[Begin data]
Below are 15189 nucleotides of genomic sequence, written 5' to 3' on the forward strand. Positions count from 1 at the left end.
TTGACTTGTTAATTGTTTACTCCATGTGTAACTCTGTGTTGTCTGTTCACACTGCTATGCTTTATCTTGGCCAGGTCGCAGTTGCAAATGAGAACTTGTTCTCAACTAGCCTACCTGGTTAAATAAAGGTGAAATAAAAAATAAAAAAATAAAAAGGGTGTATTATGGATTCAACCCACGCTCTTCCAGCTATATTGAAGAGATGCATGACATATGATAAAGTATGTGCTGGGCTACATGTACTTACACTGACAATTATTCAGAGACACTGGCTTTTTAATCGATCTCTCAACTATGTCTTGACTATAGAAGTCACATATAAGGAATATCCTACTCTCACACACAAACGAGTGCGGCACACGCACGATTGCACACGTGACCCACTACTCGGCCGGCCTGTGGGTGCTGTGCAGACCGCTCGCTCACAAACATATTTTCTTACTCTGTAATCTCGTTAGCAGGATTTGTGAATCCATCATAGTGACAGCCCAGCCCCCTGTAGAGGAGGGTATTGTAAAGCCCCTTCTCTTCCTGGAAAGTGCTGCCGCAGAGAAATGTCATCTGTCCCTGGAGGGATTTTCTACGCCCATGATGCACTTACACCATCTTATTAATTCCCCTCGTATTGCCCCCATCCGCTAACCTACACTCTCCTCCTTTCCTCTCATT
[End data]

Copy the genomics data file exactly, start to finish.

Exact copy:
Below are 15189 nucleotides of genomic sequence, written 5' to 3' on the forward strand. Positions count from 1 at the left end.
TTGACTTGTTAATTGTTTACTCCATGTGTAACTCTGTGTTGTCTGTTCACACTGCTATGCTTTATCTTGGCCAGGTCGCAGTTGCAAATGAGAACTTGTTCTCAACTAGCCTACCTGGTTAAATAAAGGTGAAATAAAAAATAAAAAAATAAAAAGGGTGTATTATGGATTCAACCCACGCTCTTCCAGCTATATTGAAGAGATGCATGACATATGATAAAGTATGTGCTGGGCTACATGTACTTACACTGACAATTATTCAGAGACACTGGCTTTTTAATCGATCTCTCAACTATGTCTTGACTATAGAAGTCACATATAAGGAATATCCTACTCTCACACACAAACGAGTGCGGCACACGCACGATTGCACACGTGACCCACTACTCGGCCGGCCTGTGGGTGCTGTGCAGACCGCTCGCTCACAAACATATTTTCTTACTCTGTAATCTCGTTAGCAGGATTTGTGAATCCATCATAGTGACAGCCCAGCCCCCTGTAGAGGAGGGTATTGTAAAGCCCCTTCTCTTCCTGGAAAGTGCTGCCGCAGAGAAATGTCATCTGTCCCTGGAGGGATTTTCTACGCCCATGATGCACTTACACCATCTTATTAATTCCCCTCGTATTGCCCCCATCCGCTAACCTACACTCTCCTCCTTTCCTCTCATT